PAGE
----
The local community college had never had housing nearby and even the closest market-rate apartments required a decent commute to campus. On top of that, the development our client had acquired was a well-known, long-abandoned apartment complex that, for all intents and purposes, looked like the set to a zombie movie.

Our challenge on this project was not only to build name recognition for our client, but also to educate the market on the concept of student housing – and how it was going to benefit both the college and students. We knew overcoming this challenge would take highly engaging and attention-grabbing marketing techniques that would give us the chance to truly interact with consumers. This is where guerrilla marketing techniques came into play.

Leveraging the Notoriety of Dig ‘Em, Snap, Crackle, Pop and More

One of the first ways we introduced our client to the Battle Creek, MI community (home to Kellogg’s) was at an annual Cereal Festival hosted by the town. Rather than walking in the parade in t-shirts and throwing out candy, we opted to make our own life-sized, client-branded cereal boxes that paid homage to the Kellogg Company’s many cereal mascots.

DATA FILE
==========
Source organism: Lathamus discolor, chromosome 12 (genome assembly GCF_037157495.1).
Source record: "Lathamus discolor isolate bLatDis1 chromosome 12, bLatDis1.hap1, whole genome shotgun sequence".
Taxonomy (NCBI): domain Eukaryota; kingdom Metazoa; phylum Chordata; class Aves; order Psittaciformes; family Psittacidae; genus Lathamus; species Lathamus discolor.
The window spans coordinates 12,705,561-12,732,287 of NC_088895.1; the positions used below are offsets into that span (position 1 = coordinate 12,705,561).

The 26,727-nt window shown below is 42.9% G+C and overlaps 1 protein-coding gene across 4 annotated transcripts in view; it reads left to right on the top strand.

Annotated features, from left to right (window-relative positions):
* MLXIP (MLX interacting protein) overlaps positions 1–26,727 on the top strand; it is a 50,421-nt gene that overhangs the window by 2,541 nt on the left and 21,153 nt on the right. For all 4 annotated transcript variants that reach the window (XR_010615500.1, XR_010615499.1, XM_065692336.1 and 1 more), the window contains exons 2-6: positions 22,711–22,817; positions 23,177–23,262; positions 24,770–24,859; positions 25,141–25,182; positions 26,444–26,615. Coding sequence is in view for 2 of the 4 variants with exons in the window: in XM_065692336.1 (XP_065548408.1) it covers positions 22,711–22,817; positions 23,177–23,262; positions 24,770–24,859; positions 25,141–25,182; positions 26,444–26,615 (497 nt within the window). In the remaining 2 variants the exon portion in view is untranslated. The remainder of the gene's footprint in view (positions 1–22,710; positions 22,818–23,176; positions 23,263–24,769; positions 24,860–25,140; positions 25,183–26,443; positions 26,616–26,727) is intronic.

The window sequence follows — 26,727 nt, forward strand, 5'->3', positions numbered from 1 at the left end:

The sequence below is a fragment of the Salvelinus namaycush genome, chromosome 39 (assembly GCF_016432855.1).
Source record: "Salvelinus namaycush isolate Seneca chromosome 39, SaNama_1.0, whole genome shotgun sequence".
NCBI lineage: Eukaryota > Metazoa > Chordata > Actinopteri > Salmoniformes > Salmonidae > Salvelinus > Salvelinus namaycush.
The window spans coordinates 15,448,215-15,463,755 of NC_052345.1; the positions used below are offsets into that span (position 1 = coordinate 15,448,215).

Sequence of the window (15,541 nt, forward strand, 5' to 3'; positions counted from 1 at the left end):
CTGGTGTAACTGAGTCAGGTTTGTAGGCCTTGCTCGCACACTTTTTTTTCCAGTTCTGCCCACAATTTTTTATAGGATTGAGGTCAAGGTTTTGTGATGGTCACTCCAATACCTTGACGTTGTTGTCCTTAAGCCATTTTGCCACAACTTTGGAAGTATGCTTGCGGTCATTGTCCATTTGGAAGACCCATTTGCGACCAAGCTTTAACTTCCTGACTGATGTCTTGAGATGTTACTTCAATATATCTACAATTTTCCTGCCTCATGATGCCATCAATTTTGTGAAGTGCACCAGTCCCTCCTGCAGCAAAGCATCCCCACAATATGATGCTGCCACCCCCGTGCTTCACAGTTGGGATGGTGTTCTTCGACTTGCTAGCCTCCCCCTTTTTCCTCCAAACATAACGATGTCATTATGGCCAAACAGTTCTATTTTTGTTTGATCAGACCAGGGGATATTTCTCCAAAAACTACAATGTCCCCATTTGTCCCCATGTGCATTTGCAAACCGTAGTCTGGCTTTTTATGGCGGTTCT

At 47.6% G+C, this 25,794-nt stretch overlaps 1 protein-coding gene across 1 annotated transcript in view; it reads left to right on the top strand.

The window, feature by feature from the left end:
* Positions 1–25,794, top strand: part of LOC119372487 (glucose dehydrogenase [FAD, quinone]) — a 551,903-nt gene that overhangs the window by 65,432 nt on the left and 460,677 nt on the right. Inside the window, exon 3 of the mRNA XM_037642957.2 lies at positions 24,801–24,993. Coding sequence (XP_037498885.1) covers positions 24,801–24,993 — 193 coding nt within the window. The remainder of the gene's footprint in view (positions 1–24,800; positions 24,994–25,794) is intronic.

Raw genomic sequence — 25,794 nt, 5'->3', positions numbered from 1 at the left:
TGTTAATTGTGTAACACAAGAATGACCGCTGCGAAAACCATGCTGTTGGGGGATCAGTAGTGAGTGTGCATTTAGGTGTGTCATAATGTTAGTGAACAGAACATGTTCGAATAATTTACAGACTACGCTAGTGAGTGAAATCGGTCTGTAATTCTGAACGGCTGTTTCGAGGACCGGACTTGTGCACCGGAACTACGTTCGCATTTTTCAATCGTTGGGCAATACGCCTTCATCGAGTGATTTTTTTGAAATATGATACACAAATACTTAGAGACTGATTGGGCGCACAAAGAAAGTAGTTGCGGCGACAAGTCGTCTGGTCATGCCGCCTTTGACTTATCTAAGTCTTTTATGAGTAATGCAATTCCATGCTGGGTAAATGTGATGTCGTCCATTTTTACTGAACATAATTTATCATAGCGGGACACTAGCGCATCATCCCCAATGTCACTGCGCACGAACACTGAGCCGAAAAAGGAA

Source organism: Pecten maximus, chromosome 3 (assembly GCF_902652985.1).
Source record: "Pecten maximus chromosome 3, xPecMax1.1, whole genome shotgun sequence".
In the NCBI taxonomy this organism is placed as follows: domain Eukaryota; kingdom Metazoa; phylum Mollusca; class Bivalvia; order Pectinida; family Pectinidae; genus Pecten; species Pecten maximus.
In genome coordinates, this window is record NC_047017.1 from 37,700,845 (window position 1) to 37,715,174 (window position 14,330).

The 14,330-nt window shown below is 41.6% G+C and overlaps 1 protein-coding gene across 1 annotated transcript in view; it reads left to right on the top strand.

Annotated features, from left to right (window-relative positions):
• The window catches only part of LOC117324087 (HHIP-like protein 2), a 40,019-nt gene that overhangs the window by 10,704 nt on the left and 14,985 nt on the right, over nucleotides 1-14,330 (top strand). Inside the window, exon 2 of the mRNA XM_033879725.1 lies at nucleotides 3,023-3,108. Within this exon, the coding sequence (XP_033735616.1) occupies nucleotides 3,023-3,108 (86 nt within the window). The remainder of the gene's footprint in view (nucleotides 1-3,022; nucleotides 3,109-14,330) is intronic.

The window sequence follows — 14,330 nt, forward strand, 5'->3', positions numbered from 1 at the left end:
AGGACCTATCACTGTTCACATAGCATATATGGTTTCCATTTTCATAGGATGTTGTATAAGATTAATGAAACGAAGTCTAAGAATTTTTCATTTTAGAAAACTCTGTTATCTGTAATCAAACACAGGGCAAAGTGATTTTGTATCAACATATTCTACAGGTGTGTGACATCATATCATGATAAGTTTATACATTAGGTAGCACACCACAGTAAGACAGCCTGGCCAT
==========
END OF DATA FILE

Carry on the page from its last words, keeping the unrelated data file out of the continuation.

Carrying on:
We walked the parade and day-long event handing out flyers and taking selfies with bystanders. By the end of the day, two of our team members had made a name for themselves as “Mr. and Mrs. Cereal Box.”

Through social media selfies with event attendees, our low-cost, fun and quirky DIY costumes turned into a swell of PR and started a chain reaction of positive word-of-mouth marketing. It also caught the attention of local media covering the event, which opened the door to building a relationship with local news. Additionally, by the end of that week we totaled 57 qualified leads, including new guest cards and even some completed applications – and that was just the beginning.

Pokémon Go Creates Buzz

While not all communities may have such an iconic event as a Cereal Festival, you can create your own guerrilla opportunities. We used the success of the mobile game, Pokémon Go to connect our client’s brand to something with which our target audience was familiar.